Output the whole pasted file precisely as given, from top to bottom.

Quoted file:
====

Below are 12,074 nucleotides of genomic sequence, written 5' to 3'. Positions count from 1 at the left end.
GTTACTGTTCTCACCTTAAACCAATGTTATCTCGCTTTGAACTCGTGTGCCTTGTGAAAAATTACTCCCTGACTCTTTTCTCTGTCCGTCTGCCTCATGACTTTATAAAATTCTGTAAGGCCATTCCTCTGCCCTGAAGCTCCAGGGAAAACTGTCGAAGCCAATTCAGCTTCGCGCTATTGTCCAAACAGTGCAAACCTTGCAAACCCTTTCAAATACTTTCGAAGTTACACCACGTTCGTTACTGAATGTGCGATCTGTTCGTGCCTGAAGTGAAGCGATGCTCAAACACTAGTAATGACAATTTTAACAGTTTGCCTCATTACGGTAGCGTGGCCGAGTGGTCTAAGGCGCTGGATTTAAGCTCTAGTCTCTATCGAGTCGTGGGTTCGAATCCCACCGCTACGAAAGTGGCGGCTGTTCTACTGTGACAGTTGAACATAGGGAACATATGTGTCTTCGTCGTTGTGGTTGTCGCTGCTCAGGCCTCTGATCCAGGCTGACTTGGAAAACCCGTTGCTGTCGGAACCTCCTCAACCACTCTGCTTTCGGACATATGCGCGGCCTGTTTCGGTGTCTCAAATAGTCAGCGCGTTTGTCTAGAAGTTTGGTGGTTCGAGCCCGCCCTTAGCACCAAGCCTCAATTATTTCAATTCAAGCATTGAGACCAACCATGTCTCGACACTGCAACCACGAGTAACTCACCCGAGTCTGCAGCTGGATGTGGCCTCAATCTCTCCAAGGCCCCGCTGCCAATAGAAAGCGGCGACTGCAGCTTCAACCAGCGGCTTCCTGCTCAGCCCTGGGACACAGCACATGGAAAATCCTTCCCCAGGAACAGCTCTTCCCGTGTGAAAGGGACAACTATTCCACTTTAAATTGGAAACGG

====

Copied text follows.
Below are 12,074 nucleotides of genomic sequence, written 5' to 3'. Positions count from 1 at the left end.
GTTACTGTTCTCACCTTAAACCAATGTTATCTCGCTTTGAACTCGTGTGCCTTGTGAAAAATTACTCCCTGACTCTTTTCTCTGTCCGTCTGCCTCATGACTTTATAAAATTCTGTAAGGCCATTCCTCTGCCCTGAAGCTCCAGGGAAAACTGTCGAAGCCAATTCAGCTTCGCGCTATTGTCCAAACAGTGCAAACCTTGCAAACCCTTTCAAATACTTTCGAAGTTACACCACGTTCGTTACTGAATGTGCGATCTGTTCGTGCCTGAAGTGAAGCGATGCTCAAACACTAGTAATGACAATTTTAACAGTTTGCCTCATTACGGTAGCGTGGCCGAGTGGTCTAAGGCGCTGGATTTAAGCTCTAGTCTCTATCGAGTCGTGGGTTCGAATCCCACCGCTACGAAAGTGGCGGCTGTTCTACTGTGACAGTTGAACATAGGGAACATATGTGTCTTCGTCGTTGTGGTTGTCGCTGCTCAGGCCTCTGATCCAGGCTGACTTGGAAAACCCGTTGCTGTCGGAACCTCCTCAACCACTCTGCTTTCGGACATATGCGCGGCCTGTTTCGGTGTCTCAAATAGTCAGCGCGTTTGTCTAGAAGTTTGGTGGTTCGAGCCCGCCCTTAGCACCAAGCCTCAATTATTTCAATTCAAGCATTGAGACCAACCATGTCTCGACACTGCAACCACGAGTAACTCACCCGAGTCTGCAGCTGGATGTGGCCTCAATCTCTCCAAGGCCCCGCTGCCAATAGAAAGCGGCGACTGCAGCTTCAACCAGCGGCTTCCTGCTCAGCCCTGGGACACAGCACATGGAAAATCCTTCCCCAGGAACAGCTCTTCCCGTGTGAAAGGGACAACTATTCCACTTTAAATTGGAAACGG